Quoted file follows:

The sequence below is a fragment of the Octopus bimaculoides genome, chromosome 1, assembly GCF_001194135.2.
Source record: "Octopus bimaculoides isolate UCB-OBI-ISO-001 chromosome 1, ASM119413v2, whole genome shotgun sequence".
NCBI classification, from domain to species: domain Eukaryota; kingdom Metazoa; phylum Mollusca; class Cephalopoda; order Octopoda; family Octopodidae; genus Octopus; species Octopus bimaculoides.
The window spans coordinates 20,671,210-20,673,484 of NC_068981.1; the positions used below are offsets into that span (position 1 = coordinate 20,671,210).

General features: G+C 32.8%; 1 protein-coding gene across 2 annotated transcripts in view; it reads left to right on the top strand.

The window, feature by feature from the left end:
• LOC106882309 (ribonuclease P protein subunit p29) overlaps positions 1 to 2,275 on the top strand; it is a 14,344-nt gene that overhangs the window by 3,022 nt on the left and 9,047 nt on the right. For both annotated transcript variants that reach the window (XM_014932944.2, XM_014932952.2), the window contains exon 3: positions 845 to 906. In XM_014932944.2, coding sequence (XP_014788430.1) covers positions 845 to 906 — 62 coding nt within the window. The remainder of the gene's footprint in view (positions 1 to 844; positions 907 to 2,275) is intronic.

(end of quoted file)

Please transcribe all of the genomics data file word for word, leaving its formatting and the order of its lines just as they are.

The sequence below is a fragment of the Octopus bimaculoides genome, chromosome 1, assembly GCF_001194135.2.
Source record: "Octopus bimaculoides isolate UCB-OBI-ISO-001 chromosome 1, ASM119413v2, whole genome shotgun sequence".
NCBI classification, from domain to species: domain Eukaryota; kingdom Metazoa; phylum Mollusca; class Cephalopoda; order Octopoda; family Octopodidae; genus Octopus; species Octopus bimaculoides.
The window spans coordinates 20,671,210-20,673,484 of NC_068981.1; the positions used below are offsets into that span (position 1 = coordinate 20,671,210).

General features: G+C 32.8%; 1 protein-coding gene across 2 annotated transcripts in view; it reads left to right on the top strand.

The window, feature by feature from the left end:
• LOC106882309 (ribonuclease P protein subunit p29) overlaps positions 1 to 2,275 on the top strand; it is a 14,344-nt gene that overhangs the window by 3,022 nt on the left and 9,047 nt on the right. For both annotated transcript variants that reach the window (XM_014932944.2, XM_014932952.2), the window contains exon 3: positions 845 to 906. In XM_014932944.2, coding sequence (XP_014788430.1) covers positions 845 to 906 — 62 coding nt within the window. The remainder of the gene's footprint in view (positions 1 to 844; positions 907 to 2,275) is intronic.